Stir in the coconut milk and red palm oil, if using, season with more salt and let simmer for another 10 minutes. Add the greens and cook until tender, 2 to 3 minutes.

To serve, remove and discard the cooked chile. Ladle the curry into bowls, top with the caramelized shallots, a scattering of basil and cilantro, and several squeezes of lime juice.

Note: This recipe is an adaptation of asaro, the Yoruba word for a dish of starchy root vegetables simmered in a seasoned tomato- and chile-based sauce. Regional versions of asaro are served all year round across the south of Nigeria and in other parts of West Africa. Traditionally, the dish is made with the West African yam, but you can also use white or purple taro root or unripe plantains. Here, firm, green plantains are combined with white yams in a sauce rich with caramelized shallots, garlic and ginger. There is a slight but welcome heat from a single red habanero dropped in whole to infuse the stew. Coconut milk and an optional spoonful of red palm oil — a floral, slightly smoky oil that is pressed from the fruit of oil palm trees — round out the flavors, and hearty greens cut the richness. Serve topped with crunchy shallots, fresh herbs and a wedge of lime.

Spanish White Bean Soup with Bacon and Herbs

1 1/4 pounds thick-sliced bacon, cut crosswise into 1/4-inch strips
2 tablespoons extra-virgin olive oil
1 Spanish onion, finely chopped
1 large carrot, finely diced
2 celery ribs, finely diced
4 garlic cloves, minced
1 fresh bay leaf
2 teaspoons chopped thyme
2 teaspoons chopped rosemary
1 pound Great Northern beans, soaked overnight and drained
10 cups chicken stock
Salt and freshly ground pepper

In a large soup pot, cook the bacon over moderate heat, stirring, until browned and crisp, about 7 minutes. Drain, reserving the fat and bacon separately.

Heat the olive oil in the soup pot. Add the onion, carrot and celery and cook over moderate heat, stirring occasionally, until the vegetables are softened, about 8 minutes. Stir in the garlic, bay leaf and 1 teaspoon each of the chopped thyme and rosemary and cook until fragrant, about 2 minutes. Add the drained beans, stock and 3 tablespoons of the reserved bacon fat and bring to a boil. Simmer the soup over moderately low heat until the beans are tender, about 1 1/2 hours.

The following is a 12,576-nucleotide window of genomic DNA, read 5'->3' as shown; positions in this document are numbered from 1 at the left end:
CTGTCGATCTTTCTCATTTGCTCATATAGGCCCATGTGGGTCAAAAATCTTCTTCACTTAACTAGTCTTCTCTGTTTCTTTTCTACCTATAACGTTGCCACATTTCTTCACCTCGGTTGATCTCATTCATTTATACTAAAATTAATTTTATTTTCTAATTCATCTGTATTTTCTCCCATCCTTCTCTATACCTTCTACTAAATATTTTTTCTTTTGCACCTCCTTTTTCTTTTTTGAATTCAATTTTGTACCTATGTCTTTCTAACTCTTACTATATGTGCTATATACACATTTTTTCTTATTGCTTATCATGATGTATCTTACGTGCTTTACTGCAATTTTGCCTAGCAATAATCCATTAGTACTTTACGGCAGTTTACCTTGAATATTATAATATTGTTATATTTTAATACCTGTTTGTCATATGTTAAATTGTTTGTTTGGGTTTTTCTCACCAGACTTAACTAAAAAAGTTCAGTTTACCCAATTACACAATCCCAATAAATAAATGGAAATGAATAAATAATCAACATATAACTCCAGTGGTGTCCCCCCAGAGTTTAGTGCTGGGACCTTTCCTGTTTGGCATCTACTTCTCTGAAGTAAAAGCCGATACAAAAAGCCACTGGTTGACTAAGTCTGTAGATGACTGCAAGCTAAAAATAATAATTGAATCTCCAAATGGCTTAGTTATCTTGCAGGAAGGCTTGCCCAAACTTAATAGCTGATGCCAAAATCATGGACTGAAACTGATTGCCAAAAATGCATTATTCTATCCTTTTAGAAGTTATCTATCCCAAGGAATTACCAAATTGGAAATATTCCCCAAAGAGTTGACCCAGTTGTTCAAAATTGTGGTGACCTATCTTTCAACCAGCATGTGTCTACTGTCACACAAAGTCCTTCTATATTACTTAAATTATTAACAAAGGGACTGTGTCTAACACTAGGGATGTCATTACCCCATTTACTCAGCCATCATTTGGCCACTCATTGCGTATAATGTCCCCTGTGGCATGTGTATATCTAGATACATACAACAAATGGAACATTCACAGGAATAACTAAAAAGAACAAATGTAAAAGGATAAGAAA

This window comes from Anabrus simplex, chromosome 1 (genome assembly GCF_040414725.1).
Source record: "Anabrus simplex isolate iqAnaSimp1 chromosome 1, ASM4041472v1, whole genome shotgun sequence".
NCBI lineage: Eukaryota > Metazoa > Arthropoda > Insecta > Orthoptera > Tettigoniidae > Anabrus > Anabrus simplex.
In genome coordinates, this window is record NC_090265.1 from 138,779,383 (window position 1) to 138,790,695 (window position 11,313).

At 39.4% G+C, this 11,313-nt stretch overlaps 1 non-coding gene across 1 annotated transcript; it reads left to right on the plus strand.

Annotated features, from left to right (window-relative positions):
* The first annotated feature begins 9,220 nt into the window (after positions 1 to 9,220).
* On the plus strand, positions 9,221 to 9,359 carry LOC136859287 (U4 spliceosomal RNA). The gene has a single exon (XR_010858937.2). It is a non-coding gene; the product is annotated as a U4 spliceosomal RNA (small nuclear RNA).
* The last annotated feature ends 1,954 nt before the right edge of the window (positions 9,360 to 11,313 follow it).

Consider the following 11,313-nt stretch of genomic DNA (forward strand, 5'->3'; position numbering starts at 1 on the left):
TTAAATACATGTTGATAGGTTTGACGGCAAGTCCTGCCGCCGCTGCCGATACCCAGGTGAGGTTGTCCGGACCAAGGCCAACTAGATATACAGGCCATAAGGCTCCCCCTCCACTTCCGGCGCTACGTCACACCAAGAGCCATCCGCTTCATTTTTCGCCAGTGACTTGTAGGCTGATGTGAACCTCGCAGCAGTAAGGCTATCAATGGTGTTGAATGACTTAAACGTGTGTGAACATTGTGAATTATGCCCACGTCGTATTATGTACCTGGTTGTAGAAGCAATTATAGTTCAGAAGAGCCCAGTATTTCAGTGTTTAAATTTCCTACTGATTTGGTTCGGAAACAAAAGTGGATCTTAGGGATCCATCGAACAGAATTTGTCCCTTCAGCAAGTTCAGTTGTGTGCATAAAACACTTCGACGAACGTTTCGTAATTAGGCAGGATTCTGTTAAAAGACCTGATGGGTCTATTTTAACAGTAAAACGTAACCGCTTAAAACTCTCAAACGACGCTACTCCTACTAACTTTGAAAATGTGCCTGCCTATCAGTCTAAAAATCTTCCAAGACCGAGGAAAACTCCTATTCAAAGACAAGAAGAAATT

Discard the bay leaf and stir in the remaining thyme and rosemary. Season the soup with salt and pepper and transfer to shallow bowls. Garnish the soup with the bacon and serve.

Laksa Ayam Betawi (Jakarta Coconut Chicken Soup)

800 gr chicken breast fillet – about 28 oz, cut into bite-size pieces
2 Tbsp cooking oil
2 cups chicken broth
2 cups coconut milk

Ingredients to grind:
30 gr dried shrimp – soak in warm water until soft
4 cloves garlic
1 large onion
1 inch fresh ginger
1 Tbsp sambal oelek – or more if you want it spicier. You can also use this chili paste

Spices and herbs:
2 tsp turmeric powder
1 tsp coriander powder
1 tsp galangal powder
1 stalk lemongrass
2 bay leaves
3 kaffir lime leaves

Seasonings:
2 tsp salt – or more to taste
1 tsp sugar – or more to taste
1/2 tsp ground white pepper

Choice of noodles: (choose one)
Rice noodles – (bihun) prepare according to directions on the package
mungbean thread noodles – (soun) prepare according to directions on the package

Serve with:
200 gr mungbean sprouts (tauge) – blanched in hot water
2 hard-boiled eggs – cut into quarters
Crispy fried shallots / bawang goreng
Emping crackers
Limes

Garnishes:
1 stalk green onion – finely chopped
Fresh mints and/or basil leaves

Place all ingredients to grind in a food processor and process into a paste. Add the cooking oil to help it going.

Preheat a large heavy-bottom pot. Add cooking oil (if you haven’t added it when you grind the ingredients above). Add the ground ingredients and stir fry until they smell really good, about 3 minutes or so.